“Only affection produces authentic friends.” –The Dalai Lama
We sat outside a barn in Oregon, the sound of sheep and goats in the background, happy to see on another. I’d traveled north to Oregon in need of a change of scenery, and also to touch base with friends. I felt blessed that he’d chosen to drive a few hours to visit with me.
This friend was an old friend/new friend. I call him that because this was the first time he and I had ever met. While he had met my husband, he and I had only carried on a conversation for 4 years over through blogs, emails and phone calls. We had mutual acquaintances, made through the experience of war. This long awaited meeting was special.
I’d followed him through is many missions overseas to rough and dangerous territory. He was a good man, pressed to do dangerous risky work, among people who needed and wanted him there, and others who only wanted to kill him. His point of view always gave me a deeper perspective in trying to understand the bigger picture of things in Afghanistan. Gradually, his role came to an end, and he returned home. But here, something ominous awaited him in the form of PTSD. We knew he was in trouble because he admitted as much to us via emails and phone calls.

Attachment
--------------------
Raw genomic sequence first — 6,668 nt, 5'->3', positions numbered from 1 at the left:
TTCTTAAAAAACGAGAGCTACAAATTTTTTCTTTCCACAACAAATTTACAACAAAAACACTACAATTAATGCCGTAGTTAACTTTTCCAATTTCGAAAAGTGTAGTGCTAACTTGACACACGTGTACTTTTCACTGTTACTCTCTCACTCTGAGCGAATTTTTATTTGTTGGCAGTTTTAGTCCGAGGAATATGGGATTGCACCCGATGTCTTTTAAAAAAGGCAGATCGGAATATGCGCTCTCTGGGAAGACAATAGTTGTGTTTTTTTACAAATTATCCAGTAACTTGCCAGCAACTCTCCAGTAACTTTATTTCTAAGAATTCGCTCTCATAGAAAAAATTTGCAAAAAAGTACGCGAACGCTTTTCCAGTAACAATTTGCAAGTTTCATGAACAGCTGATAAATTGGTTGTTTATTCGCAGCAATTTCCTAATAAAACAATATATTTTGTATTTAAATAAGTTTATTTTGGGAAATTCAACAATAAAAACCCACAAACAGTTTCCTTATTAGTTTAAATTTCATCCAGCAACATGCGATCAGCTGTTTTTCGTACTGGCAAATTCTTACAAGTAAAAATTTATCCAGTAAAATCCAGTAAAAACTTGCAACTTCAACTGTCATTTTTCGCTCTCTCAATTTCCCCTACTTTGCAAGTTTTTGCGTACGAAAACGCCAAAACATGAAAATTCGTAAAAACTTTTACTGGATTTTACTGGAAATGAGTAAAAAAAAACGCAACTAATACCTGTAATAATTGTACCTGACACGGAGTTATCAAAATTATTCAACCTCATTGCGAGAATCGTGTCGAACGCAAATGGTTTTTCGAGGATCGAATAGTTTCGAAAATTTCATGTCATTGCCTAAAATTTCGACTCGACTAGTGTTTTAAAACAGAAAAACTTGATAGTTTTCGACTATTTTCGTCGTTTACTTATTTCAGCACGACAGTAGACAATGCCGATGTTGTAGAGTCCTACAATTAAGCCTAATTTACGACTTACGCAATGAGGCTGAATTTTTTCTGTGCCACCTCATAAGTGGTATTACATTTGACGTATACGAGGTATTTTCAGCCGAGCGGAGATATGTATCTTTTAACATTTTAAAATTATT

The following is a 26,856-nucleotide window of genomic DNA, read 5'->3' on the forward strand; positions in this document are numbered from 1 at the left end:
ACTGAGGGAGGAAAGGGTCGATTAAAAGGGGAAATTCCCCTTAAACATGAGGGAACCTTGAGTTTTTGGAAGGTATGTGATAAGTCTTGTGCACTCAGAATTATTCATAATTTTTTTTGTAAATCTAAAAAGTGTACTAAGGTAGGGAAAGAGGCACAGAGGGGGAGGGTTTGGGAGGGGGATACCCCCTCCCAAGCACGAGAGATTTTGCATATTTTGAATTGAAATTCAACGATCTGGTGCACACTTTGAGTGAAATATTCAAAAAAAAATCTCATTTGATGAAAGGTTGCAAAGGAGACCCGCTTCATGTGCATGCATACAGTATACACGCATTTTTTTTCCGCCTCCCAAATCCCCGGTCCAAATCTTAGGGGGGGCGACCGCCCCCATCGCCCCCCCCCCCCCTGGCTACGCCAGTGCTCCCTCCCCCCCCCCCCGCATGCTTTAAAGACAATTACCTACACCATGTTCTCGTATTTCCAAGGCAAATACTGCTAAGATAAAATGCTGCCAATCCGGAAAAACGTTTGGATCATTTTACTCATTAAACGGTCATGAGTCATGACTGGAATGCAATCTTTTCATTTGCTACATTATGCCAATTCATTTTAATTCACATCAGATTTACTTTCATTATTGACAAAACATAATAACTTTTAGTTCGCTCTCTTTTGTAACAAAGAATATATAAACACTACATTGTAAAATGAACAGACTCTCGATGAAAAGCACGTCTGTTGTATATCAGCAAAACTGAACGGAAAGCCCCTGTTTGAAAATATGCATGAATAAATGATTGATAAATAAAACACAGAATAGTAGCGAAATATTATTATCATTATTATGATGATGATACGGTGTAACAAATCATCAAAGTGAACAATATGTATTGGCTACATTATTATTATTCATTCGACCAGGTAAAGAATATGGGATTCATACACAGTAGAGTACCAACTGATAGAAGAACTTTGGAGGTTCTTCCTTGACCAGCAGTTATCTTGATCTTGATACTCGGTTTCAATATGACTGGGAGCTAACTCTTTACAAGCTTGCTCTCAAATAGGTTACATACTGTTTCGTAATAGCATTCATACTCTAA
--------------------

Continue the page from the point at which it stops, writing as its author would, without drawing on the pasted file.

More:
To say many of us were worried is an understatement. But we all loved and believed in him, and hoped a change would come about.
It did. And what it took was a move, and being in a place that didn’t resemble the arid landscape of Afghanistan, where nature and beauty came together and most of all –where he was needed and could find a new a new purpose. He’s finding a balance of things. We talked about his life as it is now, and he told me that prayer works a lot, as does reading the Dalai Lama. He described something that the Dalai Lama said, about the difference between laughing with people and at them.
My friend said this wasn’t an easy thing for him to do –he used to be a deadly mimic. But all the while, in doing so, it was a way for him to deflect what he was really feeling, and also to ignore the feelings and humanity of the other person. So while it’s not easy, it’s what he’s practicing now as he makes his way through civilian life.
You have to take care of others, of their well-being, by helping them and serving them, to have even more friends and make more smiles blossom. -The Dalai Lama
We talked about how it wasn’t that different from the years when he was in command of so many young men and women. There was discipline, and he served them well by extending patience and order. He is still very much a warrior with the people skills acquired through service, now burnished with the wisdom of the Dalai Lama. He still has PTSD, he still struggles with sleep, but rather than edging into a pit of despair, he has resources now to help him cope.
We ended our meeting as the late afternoon set in. He left to continue on this fruitful path, one that teaches him compassion through the ability to laugh with others.
Read: “Why I Laugh” by the Dalai Lama